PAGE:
MAU Art & Design Glossary

Vector Data


Vector Data

Vector graphics data describe shapes in a multidimensional space as coordinates and functions of shape attributes. They are primarily used in applications of the “draw” variety (e.g., Illustrator from Adobe Systems and the open source software Inkscape) and the CAD variety.

Vector graphics data have a number of special features: graphing and editing using the properties of the shapes, as in spline interpolation, parametric transformation, tangential arc processing, and intersection calculation, are possible; in principle, numeric definition based on intrinsic dimensions is also possible (though in practice, this would require implementation by an application); and character and shape data are preserved and do not deteriorate during the editing process. Because of these features, vector graphics can also be used in downstream processes such as the creation, processing, and integration of that sort of data.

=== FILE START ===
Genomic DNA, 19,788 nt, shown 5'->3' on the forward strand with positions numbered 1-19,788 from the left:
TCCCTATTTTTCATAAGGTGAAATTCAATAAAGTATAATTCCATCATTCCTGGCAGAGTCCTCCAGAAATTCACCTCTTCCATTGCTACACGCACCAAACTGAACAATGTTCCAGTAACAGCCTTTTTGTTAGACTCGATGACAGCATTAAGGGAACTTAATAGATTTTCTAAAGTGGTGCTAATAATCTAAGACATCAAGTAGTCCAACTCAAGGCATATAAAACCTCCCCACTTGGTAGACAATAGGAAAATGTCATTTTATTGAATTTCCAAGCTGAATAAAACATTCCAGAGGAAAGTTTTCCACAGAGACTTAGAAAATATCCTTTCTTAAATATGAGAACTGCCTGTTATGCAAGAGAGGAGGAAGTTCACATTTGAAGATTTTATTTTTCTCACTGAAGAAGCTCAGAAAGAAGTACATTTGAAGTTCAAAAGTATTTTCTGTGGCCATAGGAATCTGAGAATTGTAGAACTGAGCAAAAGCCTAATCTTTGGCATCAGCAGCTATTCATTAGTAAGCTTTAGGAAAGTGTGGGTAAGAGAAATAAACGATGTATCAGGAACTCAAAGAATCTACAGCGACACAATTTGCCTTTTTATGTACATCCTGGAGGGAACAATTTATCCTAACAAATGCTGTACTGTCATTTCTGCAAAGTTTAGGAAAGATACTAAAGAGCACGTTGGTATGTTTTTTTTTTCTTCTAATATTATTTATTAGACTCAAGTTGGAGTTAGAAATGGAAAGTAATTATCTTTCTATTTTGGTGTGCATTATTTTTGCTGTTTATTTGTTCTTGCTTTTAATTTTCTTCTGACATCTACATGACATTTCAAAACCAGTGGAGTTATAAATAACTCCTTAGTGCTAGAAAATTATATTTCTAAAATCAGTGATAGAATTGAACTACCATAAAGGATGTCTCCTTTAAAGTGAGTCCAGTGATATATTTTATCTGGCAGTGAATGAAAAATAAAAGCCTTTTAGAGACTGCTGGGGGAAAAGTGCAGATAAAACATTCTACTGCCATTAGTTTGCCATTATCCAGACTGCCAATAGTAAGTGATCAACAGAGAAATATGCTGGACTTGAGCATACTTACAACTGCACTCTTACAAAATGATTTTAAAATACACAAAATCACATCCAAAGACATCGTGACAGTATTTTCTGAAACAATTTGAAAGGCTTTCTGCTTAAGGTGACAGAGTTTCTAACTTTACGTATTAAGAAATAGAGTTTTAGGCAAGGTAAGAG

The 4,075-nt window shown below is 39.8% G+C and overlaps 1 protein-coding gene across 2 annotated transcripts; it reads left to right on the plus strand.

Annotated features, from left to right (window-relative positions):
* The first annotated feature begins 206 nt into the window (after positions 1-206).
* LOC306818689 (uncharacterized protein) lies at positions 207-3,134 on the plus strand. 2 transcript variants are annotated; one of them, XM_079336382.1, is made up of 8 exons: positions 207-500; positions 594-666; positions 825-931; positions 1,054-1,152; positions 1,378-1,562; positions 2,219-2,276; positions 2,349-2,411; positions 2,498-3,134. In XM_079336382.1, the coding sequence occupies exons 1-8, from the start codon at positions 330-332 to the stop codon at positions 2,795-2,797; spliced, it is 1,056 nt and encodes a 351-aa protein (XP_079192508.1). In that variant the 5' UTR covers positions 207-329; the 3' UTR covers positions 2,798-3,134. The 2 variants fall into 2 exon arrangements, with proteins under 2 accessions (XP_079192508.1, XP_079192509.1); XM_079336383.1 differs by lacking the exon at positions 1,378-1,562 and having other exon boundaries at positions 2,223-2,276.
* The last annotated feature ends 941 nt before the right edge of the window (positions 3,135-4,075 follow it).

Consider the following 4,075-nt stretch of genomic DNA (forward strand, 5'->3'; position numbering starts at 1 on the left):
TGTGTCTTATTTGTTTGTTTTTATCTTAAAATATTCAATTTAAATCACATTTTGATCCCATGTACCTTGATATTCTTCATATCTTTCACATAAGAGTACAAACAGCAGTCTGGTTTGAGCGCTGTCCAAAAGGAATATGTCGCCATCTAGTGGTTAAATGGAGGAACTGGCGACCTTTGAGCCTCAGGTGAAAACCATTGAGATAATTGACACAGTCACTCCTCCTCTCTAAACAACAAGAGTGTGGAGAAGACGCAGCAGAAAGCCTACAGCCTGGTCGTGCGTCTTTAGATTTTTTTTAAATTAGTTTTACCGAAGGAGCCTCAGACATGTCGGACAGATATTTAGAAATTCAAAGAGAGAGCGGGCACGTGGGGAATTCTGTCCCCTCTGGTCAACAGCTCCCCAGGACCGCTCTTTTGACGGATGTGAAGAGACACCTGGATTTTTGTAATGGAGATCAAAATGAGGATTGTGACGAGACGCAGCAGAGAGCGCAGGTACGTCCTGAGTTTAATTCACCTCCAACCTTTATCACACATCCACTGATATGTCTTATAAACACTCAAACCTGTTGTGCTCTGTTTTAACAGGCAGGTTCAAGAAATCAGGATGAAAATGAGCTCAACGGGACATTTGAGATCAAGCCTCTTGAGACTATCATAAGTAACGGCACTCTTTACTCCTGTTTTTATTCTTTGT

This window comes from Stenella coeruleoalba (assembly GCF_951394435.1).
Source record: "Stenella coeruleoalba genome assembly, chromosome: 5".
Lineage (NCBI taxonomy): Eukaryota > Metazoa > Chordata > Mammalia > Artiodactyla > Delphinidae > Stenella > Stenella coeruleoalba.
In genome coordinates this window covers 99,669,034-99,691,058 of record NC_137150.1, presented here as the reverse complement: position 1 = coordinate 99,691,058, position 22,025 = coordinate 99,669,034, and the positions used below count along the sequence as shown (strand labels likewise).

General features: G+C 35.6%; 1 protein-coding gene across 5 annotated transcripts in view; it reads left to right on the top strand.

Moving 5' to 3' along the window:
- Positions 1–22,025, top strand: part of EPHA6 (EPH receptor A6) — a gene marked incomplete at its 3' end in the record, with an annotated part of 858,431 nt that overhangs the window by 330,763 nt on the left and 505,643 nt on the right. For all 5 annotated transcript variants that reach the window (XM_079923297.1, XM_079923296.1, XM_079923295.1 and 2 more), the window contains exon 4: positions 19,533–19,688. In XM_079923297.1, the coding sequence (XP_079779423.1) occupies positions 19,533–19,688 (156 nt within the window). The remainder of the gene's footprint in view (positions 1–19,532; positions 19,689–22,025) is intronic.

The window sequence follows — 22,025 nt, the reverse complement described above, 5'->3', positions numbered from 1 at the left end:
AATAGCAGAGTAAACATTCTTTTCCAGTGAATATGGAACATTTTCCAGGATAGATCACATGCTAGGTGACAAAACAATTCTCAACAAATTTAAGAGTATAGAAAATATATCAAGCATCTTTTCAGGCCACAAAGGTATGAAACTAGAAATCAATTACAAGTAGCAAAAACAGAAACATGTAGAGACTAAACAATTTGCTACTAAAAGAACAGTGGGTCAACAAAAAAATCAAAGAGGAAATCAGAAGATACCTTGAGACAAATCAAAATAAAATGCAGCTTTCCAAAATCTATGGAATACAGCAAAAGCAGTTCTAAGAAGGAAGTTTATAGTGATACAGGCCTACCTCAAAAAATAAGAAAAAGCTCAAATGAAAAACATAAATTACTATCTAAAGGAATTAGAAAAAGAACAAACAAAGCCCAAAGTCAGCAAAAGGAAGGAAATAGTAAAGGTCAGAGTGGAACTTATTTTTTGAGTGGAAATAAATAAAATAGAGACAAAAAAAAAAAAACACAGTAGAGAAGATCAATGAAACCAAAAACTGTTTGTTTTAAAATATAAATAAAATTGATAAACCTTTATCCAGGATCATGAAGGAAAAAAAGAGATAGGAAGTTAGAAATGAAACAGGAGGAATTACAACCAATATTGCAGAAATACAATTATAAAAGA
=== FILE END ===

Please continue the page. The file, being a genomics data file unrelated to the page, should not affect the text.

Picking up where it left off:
The primary characteristic of vector graphics data is its ability to achieve high-quality output regardless of size or magnification because it is rasterized (RIP: RasterImage Processing) based on the output device’s resolution each time a drawing is done (on a screen or by a printer or imagesetter). One disadvantage is the fact that the quality is dependent on the output device, creating the possibility that unexpected results will occur because of differences in the RIP processing capacity or in the interpretation of drawing information. It is important to remember to produce test output after any application upgrade or change in output device, but even more essential to convert to easy-to-use data (such as a conversion of font data to outline format.) From the perspective of data conversion, because file formats are usually proprietary and dependent on a given application, environments must necessarily be constructed in compliance with upstream processes, making it difficult, out of considerations over effective utilization of old data, to change applications once one has been adopted. Data size can be difficult to estimate because it is only minimally correlated with drawing volume. Adobe Systems’ PostScript is well known as a vector page description language, but many “draw” variety applications are also able to produce output in this format. CAD applications use a number of specialized vector formats such as HP-GL for large-format printers and plotters, Excellon for CAM, and Gerber (RS-274D, RS-274X) for laser drawing devices.